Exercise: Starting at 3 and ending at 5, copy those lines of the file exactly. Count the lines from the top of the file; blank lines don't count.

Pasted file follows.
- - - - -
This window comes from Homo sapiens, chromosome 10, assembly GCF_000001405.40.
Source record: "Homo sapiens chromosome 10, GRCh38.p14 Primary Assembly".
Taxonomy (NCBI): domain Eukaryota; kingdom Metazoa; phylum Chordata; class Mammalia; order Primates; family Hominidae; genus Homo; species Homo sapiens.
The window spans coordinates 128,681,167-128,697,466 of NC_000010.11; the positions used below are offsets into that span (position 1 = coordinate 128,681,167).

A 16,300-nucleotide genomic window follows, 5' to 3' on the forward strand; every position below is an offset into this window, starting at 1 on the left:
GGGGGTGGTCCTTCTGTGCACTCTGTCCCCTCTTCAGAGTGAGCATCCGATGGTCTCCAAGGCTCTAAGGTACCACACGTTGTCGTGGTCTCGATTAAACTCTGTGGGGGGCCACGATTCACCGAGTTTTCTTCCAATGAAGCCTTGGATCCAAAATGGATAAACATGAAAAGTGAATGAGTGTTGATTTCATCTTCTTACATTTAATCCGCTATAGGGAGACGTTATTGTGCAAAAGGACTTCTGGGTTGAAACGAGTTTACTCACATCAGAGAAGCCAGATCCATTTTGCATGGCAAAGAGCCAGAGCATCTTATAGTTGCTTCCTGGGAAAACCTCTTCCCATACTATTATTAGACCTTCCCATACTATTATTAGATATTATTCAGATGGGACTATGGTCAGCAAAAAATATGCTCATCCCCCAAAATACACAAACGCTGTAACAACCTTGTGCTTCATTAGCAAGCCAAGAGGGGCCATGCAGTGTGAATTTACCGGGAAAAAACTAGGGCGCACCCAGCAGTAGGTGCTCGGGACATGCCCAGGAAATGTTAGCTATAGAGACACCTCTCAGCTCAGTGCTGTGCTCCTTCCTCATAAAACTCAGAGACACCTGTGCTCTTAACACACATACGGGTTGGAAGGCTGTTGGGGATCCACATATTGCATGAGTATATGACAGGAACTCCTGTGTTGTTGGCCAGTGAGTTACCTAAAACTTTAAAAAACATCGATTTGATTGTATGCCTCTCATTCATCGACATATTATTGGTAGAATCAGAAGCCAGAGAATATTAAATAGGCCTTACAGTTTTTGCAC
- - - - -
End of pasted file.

Taxonomy (NCBI): domain Eukaryota; kingdom Metazoa; phylum Chordata; class Mammalia; order Primates; family Hominidae; genus Homo; species Homo sapiens.
The window spans coordinates 128,681,167-128,697,466 of NC_000010.11; the positions used below are offsets into that span (position 1 = coordinate 128,681,167).

A 16,300-nucleotide genomic window follows, 5' to 3' on the forward strand; every position below is an offset into this window, starting at 1 on the left: